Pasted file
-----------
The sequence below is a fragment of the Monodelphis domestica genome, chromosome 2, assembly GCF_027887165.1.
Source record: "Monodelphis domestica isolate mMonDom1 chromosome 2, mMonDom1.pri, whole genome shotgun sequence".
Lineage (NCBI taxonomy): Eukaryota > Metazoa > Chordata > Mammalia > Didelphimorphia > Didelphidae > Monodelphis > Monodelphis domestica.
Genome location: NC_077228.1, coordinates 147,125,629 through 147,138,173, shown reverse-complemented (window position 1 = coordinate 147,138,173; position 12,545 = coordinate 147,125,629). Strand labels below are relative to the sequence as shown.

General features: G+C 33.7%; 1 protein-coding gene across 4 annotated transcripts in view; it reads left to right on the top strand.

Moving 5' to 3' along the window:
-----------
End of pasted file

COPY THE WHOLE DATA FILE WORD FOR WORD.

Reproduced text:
The sequence below is a fragment of the Monodelphis domestica genome, chromosome 2, assembly GCF_027887165.1.
Source record: "Monodelphis domestica isolate mMonDom1 chromosome 2, mMonDom1.pri, whole genome shotgun sequence".
Lineage (NCBI taxonomy): Eukaryota > Metazoa > Chordata > Mammalia > Didelphimorphia > Didelphidae > Monodelphis > Monodelphis domestica.
Genome location: NC_077228.1, coordinates 147,125,629 through 147,138,173, shown reverse-complemented (window position 1 = coordinate 147,138,173; position 12,545 = coordinate 147,125,629). Strand labels below are relative to the sequence as shown.

General features: G+C 33.7%; 1 protein-coding gene across 4 annotated transcripts in view; it reads left to right on the top strand.

Moving 5' to 3' along the window: